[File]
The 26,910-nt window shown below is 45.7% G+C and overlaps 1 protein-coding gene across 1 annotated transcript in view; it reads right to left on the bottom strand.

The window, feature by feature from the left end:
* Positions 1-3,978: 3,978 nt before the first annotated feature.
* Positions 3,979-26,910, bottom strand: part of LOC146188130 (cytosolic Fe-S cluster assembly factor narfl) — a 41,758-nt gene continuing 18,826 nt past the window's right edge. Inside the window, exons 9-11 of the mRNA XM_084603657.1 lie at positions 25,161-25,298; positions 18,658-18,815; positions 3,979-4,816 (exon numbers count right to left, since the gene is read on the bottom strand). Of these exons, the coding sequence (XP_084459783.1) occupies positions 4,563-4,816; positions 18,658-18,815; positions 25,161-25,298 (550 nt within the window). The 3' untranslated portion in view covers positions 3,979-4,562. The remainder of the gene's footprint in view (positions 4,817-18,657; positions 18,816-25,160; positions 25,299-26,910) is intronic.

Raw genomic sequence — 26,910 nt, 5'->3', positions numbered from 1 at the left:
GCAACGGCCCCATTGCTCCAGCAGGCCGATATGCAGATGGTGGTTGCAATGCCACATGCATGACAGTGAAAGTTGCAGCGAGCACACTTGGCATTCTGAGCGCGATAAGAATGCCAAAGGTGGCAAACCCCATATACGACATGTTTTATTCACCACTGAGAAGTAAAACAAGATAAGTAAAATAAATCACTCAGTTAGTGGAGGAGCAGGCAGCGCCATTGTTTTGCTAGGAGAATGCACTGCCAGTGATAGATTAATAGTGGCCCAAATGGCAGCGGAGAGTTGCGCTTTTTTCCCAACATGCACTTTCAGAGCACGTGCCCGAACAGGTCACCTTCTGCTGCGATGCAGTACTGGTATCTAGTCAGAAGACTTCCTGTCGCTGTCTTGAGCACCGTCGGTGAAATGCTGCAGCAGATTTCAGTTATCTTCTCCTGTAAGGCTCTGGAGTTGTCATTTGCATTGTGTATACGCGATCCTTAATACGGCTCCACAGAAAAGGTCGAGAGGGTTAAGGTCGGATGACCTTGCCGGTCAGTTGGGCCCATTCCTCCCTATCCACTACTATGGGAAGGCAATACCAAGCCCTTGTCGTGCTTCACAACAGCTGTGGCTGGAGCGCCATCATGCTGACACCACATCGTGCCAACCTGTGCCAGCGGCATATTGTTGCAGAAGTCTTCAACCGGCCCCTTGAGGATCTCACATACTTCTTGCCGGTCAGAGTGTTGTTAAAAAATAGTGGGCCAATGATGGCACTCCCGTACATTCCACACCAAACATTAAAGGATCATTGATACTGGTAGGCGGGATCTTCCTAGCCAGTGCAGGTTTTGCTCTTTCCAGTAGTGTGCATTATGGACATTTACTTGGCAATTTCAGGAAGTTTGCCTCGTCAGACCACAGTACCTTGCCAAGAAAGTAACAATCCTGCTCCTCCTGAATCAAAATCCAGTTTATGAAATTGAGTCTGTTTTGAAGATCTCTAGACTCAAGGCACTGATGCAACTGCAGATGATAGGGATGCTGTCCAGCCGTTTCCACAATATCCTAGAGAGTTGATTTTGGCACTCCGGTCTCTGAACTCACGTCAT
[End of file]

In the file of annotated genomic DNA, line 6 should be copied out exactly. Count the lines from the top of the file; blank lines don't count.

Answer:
GCAACGGCCCCATTGCTCCAGCAGGCCGATATGCAGATGGTGGTTGCAATGCCACATGCATGACAGTGAAAGTTGCAGCGAGCACACTTGGCATTCTGAGCGCGATAAGAATGCCAAAGGTGGCAAACCCCATATACGACATGTTTTATTCACCACTGAGAAGTAAAACAAGATAAGTAAAATAAATCACTCAGTTAGTGGAGGAGCAGGCAGCGCCATTGTTTTGCTAGGAGAATGCACTGCCAGTGATAGATTAATAGTGGCCCAAATGGCAGCGGAGAGTTGCGCTTTTTTCCCAACATGCACTTTCAGAGCACGTGCCCGAACAGGTCACCTTCTGCTGCGATGCAGTACTGGTATCTAGTCAGAAGACTTCCTGTCGCTGTCTTGAGCACCGTCGGTGAAATGCTGCAGCAGATTTCAGTTATCTTCTCCTGTAAGGCTCTGGAGTTGTCATTTGCATTGTGTATACGCGATCCTTAATACGGCTCCACAGAAAAGGTCGAGAGGGTTAAGGTCGGATGACCTTGCCGGTCAGTTGGGCCCATTCCTCCCTATCCACTACTATGGGAAGGCAATACCAAGCCCTTGTCGTGCTTCACAACAGCTGTGGCTGGAGCGCCATCATGCTGACACCACATCGTGCCAACCTGTGCCAGCGGCATATTGTTGCAGAAGTCTTCAACCGGCCCCTTGAGGATCTCACATACTTCTTGCCGGTCAGAGTGTTGTTAAAAAATAGTGGGCCAATGATGGCACTCCCGTACATTCCACACCAAACATTAAAGGATCATTGATACTGGTAGGCGGGATCTTCCTAGCCAGTGCAGGTTTTGCTCTTTCCAGTAGTGTGCATTATGGACATTTACTTGGCAATTTCAGGAAGTTTGCCTCGTCAGACCACAGTACCTTGCCAAGAAAGTAACAATCCTGCTCCTCCTGAATCAAAATCCAGTTTATGAAATTGAGTCTGTTTTGAAGATCTCTAGACTCAAGGCACTGATGCAACTGCAGATGATAGGGATGCTGTCCAGCCGTTTCCACAATATCCTAGAGAGTTGATTTTGGCACTCCGGTCTCTGAACTCACGTCAT